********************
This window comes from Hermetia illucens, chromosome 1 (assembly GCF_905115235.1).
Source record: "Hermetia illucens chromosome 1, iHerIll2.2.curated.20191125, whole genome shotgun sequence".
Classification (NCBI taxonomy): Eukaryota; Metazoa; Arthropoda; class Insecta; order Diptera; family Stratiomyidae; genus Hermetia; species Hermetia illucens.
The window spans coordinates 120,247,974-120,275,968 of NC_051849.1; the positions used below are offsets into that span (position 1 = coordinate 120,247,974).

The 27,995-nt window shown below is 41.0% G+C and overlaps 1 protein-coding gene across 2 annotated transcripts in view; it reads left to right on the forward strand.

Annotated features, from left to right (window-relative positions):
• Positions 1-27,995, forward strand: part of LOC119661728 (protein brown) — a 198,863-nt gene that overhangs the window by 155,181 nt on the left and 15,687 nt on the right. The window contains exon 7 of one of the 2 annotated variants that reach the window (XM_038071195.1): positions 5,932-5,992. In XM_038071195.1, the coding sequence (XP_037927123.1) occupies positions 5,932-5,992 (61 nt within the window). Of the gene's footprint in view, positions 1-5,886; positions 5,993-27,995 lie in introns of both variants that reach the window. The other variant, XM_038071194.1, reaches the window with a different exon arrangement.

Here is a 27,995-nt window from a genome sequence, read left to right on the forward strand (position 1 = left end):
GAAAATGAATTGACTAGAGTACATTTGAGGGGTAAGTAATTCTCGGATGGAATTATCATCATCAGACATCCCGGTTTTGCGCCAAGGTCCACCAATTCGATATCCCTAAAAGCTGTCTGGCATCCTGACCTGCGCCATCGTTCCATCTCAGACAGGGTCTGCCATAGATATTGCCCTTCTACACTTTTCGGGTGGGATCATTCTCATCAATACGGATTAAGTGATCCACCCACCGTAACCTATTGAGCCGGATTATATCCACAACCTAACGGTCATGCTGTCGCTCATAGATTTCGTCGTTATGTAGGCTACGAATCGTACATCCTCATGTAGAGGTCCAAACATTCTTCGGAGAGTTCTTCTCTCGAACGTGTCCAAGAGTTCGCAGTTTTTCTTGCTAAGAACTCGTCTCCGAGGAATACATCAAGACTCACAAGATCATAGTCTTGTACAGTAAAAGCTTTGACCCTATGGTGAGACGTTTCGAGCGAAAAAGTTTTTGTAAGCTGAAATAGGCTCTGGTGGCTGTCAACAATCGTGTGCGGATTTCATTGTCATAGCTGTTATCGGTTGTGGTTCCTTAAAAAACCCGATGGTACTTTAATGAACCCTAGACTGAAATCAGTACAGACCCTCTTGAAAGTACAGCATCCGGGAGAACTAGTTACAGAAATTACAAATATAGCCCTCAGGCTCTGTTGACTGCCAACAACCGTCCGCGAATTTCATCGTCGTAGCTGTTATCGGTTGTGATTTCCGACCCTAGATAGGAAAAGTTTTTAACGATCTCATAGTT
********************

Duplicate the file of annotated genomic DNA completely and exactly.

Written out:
This window comes from Hermetia illucens, chromosome 1 (assembly GCF_905115235.1).
Source record: "Hermetia illucens chromosome 1, iHerIll2.2.curated.20191125, whole genome shotgun sequence".
Classification (NCBI taxonomy): Eukaryota; Metazoa; Arthropoda; class Insecta; order Diptera; family Stratiomyidae; genus Hermetia; species Hermetia illucens.
The window spans coordinates 120,247,974-120,275,968 of NC_051849.1; the positions used below are offsets into that span (position 1 = coordinate 120,247,974).

The 27,995-nt window shown below is 41.0% G+C and overlaps 1 protein-coding gene across 2 annotated transcripts in view; it reads left to right on the forward strand.

Annotated features, from left to right (window-relative positions):
• Positions 1-27,995, forward strand: part of LOC119661728 (protein brown) — a 198,863-nt gene that overhangs the window by 155,181 nt on the left and 15,687 nt on the right. The window contains exon 7 of one of the 2 annotated variants that reach the window (XM_038071195.1): positions 5,932-5,992. In XM_038071195.1, the coding sequence (XP_037927123.1) occupies positions 5,932-5,992 (61 nt within the window). Of the gene's footprint in view, positions 1-5,886; positions 5,993-27,995 lie in introns of both variants that reach the window. The other variant, XM_038071194.1, reaches the window with a different exon arrangement.

Here is a 27,995-nt window from a genome sequence, read left to right on the forward strand (position 1 = left end):
GAAAATGAATTGACTAGAGTACATTTGAGGGGTAAGTAATTCTCGGATGGAATTATCATCATCAGACATCCCGGTTTTGCGCCAAGGTCCACCAATTCGATATCCCTAAAAGCTGTCTGGCATCCTGACCTGCGCCATCGTTCCATCTCAGACAGGGTCTGCCATAGATATTGCCCTTCTACACTTTTCGGGTGGGATCATTCTCATCAATACGGATTAAGTGATCCACCCACCGTAACCTATTGAGCCGGATTATATCCACAACCTAACGGTCATGCTGTCGCTCATAGATTTCGTCGTTATGTAGGCTACGAATCGTACATCCTCATGTAGAGGTCCAAACATTCTTCGGAGAGTTCTTCTCTCGAACGTGTCCAAGAGTTCGCAGTTTTTCTTGCTAAGAACTCGTCTCCGAGGAATACATCAAGACTCACAAGATCATAGTCTTGTACAGTAAAAGCTTTGACCCTATGGTGAGACGTTTCGAGCGAAAAAGTTTTTGTAAGCTGAAATAGGCTCTGGTGGCTGTCAACAATCGTGTGCGGATTTCATTGTCATAGCTGTTATCGGTTGTGGTTCCTTAAAAAACCCGATGGTACTTTAATGAACCCTAGACTGAAATCAGTACAGACCCTCTTGAAAGTACAGCATCCGGGAGAACTAGTTACAGAAATTACAAATATAGCCCTCAGGCTCTGTTGACTGCCAACAACCGTCCGCGAATTTCATCGTCGTAGCTGTTATCGGTTGTGATTTCCGACCCTAGATAGGAAAAGTTTTTAACGATCTCATAGTT